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Russell mulling Punchestown option for Aintree hero Ahoy Senor

Ahoy Senor may be heading to the Punchestown Festival this month as Lucinda Russell ponders one more outing over hurdles for her impressive Aintree winner.

Russell has made no secret of the intention that British point-to-point graduate Ahoy Senor’s future will lie over fences as of the start of next season.

But after the six-year-old’s shock yet decisive success from a field of top staying novices in Grade One company at Aintree last week, his Scottish trainer will consider heading to Punchestown for the Irish Mirror Novice Hurdle on April 28.

Ahoy Senor was among a clutch of British entries published on Monday for the five-day meeting, which will feature many of the stars of this spring’s major Festivals in a finale to the National Hunt season.

“It won’t do him any harm to get a bit more experience,” said Russell.

“But he really is a (future) chaser, and that’s what we’re looking forward to.”

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A decision over whether to travel has therefore yet to be made.

Russell added: “It’s 50-50 really. We’ve just got him back into work and we’ll find out how he is.

“I’d prefer it to be ground on the soft side. So no firm decision has been made (yet) – we’ll see how we get on over the next week.

“Maybe it’s being a bit greedy – but then again, if he is in good form, he is a racehorse and that’s what he’s been bought to do.”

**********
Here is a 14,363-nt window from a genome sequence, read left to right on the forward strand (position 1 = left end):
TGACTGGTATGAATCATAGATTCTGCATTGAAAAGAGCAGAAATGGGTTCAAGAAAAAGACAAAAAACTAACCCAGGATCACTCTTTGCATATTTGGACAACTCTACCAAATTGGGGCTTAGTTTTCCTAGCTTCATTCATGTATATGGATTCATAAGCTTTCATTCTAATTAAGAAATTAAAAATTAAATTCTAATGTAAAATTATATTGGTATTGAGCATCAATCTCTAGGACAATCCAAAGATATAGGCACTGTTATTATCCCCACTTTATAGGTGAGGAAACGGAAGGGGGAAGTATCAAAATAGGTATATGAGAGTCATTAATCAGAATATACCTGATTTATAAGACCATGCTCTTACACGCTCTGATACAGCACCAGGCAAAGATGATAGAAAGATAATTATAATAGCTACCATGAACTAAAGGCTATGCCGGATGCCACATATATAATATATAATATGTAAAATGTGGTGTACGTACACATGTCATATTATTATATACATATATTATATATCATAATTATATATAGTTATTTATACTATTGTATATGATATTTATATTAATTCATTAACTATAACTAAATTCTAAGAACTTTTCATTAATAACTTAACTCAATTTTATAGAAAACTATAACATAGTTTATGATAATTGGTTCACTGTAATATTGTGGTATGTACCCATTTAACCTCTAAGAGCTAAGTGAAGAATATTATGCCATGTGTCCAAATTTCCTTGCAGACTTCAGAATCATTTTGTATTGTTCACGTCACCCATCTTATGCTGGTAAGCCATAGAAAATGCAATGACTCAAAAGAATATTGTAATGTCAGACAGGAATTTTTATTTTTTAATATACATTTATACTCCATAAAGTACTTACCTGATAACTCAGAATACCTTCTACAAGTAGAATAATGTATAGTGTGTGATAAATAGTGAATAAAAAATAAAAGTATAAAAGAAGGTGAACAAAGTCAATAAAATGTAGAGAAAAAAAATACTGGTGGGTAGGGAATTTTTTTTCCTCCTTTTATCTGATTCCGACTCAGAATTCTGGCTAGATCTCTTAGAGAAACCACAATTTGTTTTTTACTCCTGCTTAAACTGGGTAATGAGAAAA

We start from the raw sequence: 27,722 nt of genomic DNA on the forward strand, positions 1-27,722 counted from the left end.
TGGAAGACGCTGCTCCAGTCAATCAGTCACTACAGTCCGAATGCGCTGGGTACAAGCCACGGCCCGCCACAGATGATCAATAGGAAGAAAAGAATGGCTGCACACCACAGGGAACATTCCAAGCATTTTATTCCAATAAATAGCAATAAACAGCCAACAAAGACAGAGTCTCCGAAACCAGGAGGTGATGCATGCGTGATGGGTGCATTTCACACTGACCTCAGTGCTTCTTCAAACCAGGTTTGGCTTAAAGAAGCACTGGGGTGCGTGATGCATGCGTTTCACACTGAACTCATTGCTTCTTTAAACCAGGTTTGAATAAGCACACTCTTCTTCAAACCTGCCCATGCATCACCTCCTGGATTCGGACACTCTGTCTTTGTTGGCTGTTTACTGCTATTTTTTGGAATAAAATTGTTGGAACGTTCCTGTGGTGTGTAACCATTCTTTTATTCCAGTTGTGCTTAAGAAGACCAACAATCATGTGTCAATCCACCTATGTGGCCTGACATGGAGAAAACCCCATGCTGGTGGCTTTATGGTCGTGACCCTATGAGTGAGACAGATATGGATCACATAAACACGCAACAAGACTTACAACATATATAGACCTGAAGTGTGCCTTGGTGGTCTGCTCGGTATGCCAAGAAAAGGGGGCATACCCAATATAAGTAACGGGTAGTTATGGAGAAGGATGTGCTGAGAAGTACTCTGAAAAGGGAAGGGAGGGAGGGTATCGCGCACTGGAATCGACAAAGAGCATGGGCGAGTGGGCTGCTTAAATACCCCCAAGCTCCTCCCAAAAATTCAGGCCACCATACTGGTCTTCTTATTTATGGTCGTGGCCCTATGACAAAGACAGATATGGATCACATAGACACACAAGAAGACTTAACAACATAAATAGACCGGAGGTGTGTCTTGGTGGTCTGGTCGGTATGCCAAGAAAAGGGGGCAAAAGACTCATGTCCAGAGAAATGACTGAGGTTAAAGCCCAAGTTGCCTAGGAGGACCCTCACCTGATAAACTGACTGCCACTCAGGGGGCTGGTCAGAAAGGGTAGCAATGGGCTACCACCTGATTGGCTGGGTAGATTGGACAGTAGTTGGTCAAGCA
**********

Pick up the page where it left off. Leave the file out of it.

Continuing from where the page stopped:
So far, three days after the lightly-raced Ahoy Senor’s seven-length win from Bravemansgame, he appears to have recovered well from what was his third run of the campaign – and just the second hurdles start of his career.

Russell said: “He’s fine. He’s a remarkable horse really – very inexperienced race-wise, but just a very straightforward horse to deal with.

“We knew he was a very good horse. We only bought him in the autumn, and he missed out on the early-season novices.

“He’s been very well-prepared, and had a full season in training before he ran in his point-to-point – so we always knew physically he was going to cope with it.

“It was just whether he would mentally – but he is just very straightforward.”

Elsewhere among the Punchestown entries, Henry de Bromhead’s champions Minella Indo, Put The Kettle On and Honeysuckle are all in the reckoning – and Monkfish and Envoi Allen are on course to clash too in a test of their superstar potential.

Gold Cup hero Minella Indo is one of 11 currently in the Ladbrokes Punchestown Gold Cup – along with Willie Mullins’ Al Boum Photo, dual winner of Cheltenham’s signature event, and his stablemate Kemboy, successful in the most recent edition of this race in 2019.

Gold Cup winner Minella Indo may be in action again at Punchestown
Gold Cup winner Minella Indo may be in action again at Punchestown (David Davies/Jockey Club)

The opposition for Queen Mother Champion Chase heroine Put The Kettle On, in the William Hill Champion Chase, includes Dan and Harry Skelton’s Nube Negra – who got closest to the mare in second at Cheltenham – and Mullins’ Chacun Pour Soi. The latter’s stablemate and Ryanair Chase winner Allaho and Joseph O’Brien’s Aintree Grade One star Fakir D’oudairies also hold alternative Gold Cup entries.